Tuesday, October 28, 2014

Grandmother, Spider

October is in full regalia here in Michigan.  Golden leaves blanket the yard.  Spiders web everything; I found one spinning on the shower wall today.  Reading seems to be the only thing I can "accomplish" lately, which feels sad on two levels.  1) It's sad I feel the need to accomplish anything when I've just moved across the country with a baby and can finally locate all my socks, all my baby's socks, my posters, pictures, jewelry, and last but not least, the kosher salt.  Hello, accomplishment!  2) It's sad that I put so many things in front of writing some days, then wake and think &%$!!! Where have time and all my good intentions gone? 

I do have answers to that question.  Or excuses - whatever you want to call them.  We went away for the weekend, to the lovely city of Madison, WI.  I've been walking, practicing yoga, and finding my stomach muscles again, then layering those muscles with healthy bits of homemade treats whenever possible.  Earlier this month, I took Samantha on a southbound train (Delta) to visit her grandparents, her great-grandmother, family friends, and one delighted neighbor for whom she did not stop snorting with laughter the whole twenty-minute visit.  This was also how she greeted my mother, like a long lost roommate.  Does she remember the first two weeks of her life when my mom heated my coffee first thing every morning while I nursed a ravenous baby?  How she cooked chickens and pasta, sang lullabyes on the porch swing with only one little baby nose poking out of a blanket, accompanied her to the pediatrician, and did approximately 1,873 loads of laundry in our humble abode in Colorado?  I read something today that said grandmothers are the link between the past and the future.  Yes, that's right, I thought, thinking of the circle between my mother, Samantha, and I.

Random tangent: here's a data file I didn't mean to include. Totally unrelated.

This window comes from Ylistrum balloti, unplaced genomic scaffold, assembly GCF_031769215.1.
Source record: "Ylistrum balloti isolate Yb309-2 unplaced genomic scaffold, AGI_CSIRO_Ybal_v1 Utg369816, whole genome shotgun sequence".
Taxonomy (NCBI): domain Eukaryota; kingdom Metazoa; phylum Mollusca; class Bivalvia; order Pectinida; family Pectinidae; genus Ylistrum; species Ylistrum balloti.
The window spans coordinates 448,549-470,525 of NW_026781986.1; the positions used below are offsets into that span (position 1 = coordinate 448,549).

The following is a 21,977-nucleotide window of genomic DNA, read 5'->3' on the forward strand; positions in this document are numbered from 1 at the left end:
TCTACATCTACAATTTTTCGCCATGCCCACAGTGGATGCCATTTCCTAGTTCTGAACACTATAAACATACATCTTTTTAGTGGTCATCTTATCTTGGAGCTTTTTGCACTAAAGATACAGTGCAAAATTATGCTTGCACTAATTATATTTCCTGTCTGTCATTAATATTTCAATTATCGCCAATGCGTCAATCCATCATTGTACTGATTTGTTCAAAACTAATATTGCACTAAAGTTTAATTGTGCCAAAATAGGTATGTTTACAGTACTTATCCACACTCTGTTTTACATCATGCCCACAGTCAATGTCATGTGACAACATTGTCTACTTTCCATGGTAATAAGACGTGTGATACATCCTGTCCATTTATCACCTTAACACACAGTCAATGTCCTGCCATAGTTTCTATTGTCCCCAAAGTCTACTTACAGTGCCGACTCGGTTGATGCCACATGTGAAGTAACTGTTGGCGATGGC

Alas, I put off writing this blog post because I read Jonathan Franzen's memoir, The Discomfort Zone, and loved it.  I don't want this to turn into a Franzen fan site, but I kind of do want to turn it into a book club some days.  If I do that, though, I'm going to have to talk about something other than J. Fran, or no one will come to my parties anymore.  

I also read a great book called Show Your Work by Austin Kleon and he has this advice that on your way to getting your work out in the world: you should talk about your process.  Well.  The thought of doing this makes me very nervous, which is a weird response from someone absolutely obsessed with process. 

Maybe it's a case of not fully claiming who I am yet?  I.e. that person who one hundred percent likes to sit in circles, hold hands, and chant with strangers?  Transparency, openness, and all that?

One of my good friends regularly re-reads her journal and old letters.  If I did that, I would be paralyzed by the banality of all my former entries which read like co-worker chit-chat:  Should I make kale for dinner?  I feel bad I skipped yoga to watch old Arrested Development episodes, etc. etc.  In any case, you can read my old journals or you can take my word for it: I'm obsessed with process.